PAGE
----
15 September 2015

Jeremy Corbyn the new communist Leader of the Opposition

Ed Miliband's greatest failure as former leader of the UK Labour Party was not losing the 2015 election worse than Gordon Brown did in 2010, but in leaving it a new process for electing leader that has helped ensure that one of the least appropriate MPs in the House of Commons, now leads the Opposition.

To make it clear, Jeremy Corbyn has, for decades, been a bit of a joke.  One of the handful of MPs on the Trotskyite extremes of the Labour Party, who has never held any office in the Labour Party shadow cabinets, nor in government.  Not only was he never a parliamentary undersecretary under a Labour Government, but he was never a shadow spokesman either.  His views are not only well to the left of Tony Blair, Gordon Brown and Ed Miliband, but also Neil Kinnock and arguably also Michael Foot - whose 1983 election manifesto was famously the "longest suicide note in history".

As Conservatives guffaw at him becoming leader of a party, that only months ago it feared losing to, it's worth remembering some of his positions, but also the context within which "Corbyn-mania" has appeared.

Corbyn believes there is nothing worth doing that shouldn't be managed by the government.  He believes that education should be under the control of a National Education Service, wants all public schools under central control and would strip private schools of their charity status (and would prefer if they all closed down too).  He wants to abolish tertiary tuition fees and to guarantee all graduates a job.

He wants the multiple private railway companies and the gas and electricity companies to all be nationalised, without compensation to the owners.  He opposes "austerity" and is open to printing money to pay for large government infrastructure projects, mostly around more state housing and public transport.  He wants higher taxes, higher welfare payments and a massive programme of building council houses, and to introduce rent caps on the private rental sector.

He wants to reopen coal mines, ban fracking and wants a new "Green economy" funded by taxpayers. Yes, he believes in the environment and coal mining.

Suffice to say that a man who thinks Venezuela is a shining example, is an economics moron, but it is much worse than this.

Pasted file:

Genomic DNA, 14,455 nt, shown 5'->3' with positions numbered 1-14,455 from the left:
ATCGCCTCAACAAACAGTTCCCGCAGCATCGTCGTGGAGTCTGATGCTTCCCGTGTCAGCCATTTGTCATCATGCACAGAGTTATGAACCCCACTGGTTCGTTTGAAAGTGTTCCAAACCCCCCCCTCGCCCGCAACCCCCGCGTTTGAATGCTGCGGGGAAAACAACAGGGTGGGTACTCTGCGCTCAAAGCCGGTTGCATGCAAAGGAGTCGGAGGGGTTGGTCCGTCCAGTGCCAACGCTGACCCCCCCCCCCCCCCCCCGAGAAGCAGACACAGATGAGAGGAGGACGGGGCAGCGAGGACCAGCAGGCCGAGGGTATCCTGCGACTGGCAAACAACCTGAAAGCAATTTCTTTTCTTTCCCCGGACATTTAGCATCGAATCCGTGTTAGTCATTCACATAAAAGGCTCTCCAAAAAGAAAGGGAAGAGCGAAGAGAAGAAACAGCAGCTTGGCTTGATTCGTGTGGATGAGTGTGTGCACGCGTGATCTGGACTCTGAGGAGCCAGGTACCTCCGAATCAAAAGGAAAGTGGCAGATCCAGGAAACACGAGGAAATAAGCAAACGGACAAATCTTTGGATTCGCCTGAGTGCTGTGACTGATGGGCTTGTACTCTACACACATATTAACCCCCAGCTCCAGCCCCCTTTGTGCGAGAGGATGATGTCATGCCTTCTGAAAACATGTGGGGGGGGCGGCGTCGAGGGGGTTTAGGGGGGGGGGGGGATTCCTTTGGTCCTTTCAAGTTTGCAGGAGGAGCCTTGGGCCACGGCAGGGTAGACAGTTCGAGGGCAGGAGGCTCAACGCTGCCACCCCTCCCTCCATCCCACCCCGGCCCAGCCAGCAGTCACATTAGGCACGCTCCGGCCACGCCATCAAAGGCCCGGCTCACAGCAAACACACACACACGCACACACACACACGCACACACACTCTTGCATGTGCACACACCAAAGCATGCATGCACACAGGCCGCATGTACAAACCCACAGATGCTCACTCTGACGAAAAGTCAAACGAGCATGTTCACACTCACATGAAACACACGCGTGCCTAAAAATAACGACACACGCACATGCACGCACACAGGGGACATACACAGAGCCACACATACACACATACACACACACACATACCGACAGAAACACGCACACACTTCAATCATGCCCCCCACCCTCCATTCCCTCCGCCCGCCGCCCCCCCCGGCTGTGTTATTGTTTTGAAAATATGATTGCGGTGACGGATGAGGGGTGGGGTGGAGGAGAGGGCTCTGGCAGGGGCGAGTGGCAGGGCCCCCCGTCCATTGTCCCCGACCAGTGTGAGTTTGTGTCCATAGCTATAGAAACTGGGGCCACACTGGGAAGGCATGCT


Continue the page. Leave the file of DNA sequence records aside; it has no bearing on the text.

Corbyn's approach to foreign affairs can be summed up by three points:

-  The Western world is the source of all of the world's ills;
- When other countries have dictatorships or wars, it is probably the fault of the Western world somehow;
-  Israel is the source of evil in the Middle East, or it is the USA.  Take your pick.

He says "the survival of Cuba since 1979 is an inspiration to the poorest in the region", forgetting of course that this is done on the backs of an authoritarian one-party state that imprisons and tortures opponents.  What else can be said of a man who called the murderous Sandinistas heroic?

What of his welcoming members of the IRA to the House of Commons weeks after the IRA bombed the Grand Hotel in Brighton, killing five people in 1984 (attempting to kill PM Thatcher)?  What of his colleague John McDonnell saying it was time to honour IRA bombers, because it was they who gave up the war and created peace?

He believes the UK should abolish its independent nuclear deterrent because it would "set an example" to countries like north Korea to disarm.  Is he stupid, or does he simply think that totalitarian socialist states have some good in them that can be appeased?

He talked of his friends at Hamas and Hezbollah, justifying it saying he calls "everyone" he meets friends and it is important, when seeking peace, to talk to all sides (the same excuse he gave for meeting the IRA).  He has yet to meet anyone from the Israeli Government of course (nor Ulster unionists, let alone paramilitaries).  Then again, he also donated to Deir Yassin Remembered, a campaign run by Holocaust denier Paul Eisen.  Corbyn vehemently rejects anti-semitism, and I believe he is genuine.  However, he associates and gives succour to anti-semites and those who want Israel "wiped off the map".  It's difficult to see how he reconciles this.

He would like the UK to withdraw from NATO because he opposes its "eastern expansion", ignoring that a key reason for that expansion are former satellites of the USSR keen to be protected from their former imperial master.   However,  he doesn't see Russia as being so bad.  Indeed, he thinks NATO has provoked it, by talking to Georgia about membership (of course it didn't happen, and part of Georgian territory is now Russian occupied), and Ukraine (ditto). 

He rails vehemently against Western imperialism, which means any military action by the West or Western states, but he never protests such intervention from Russia or Iran or China.   He opposed the UK defending the Falklands from a military dictatorship, indicating that in any conflict, he will tend to take the view that the "other side" probably has a point, and the UK (and the West) should relent.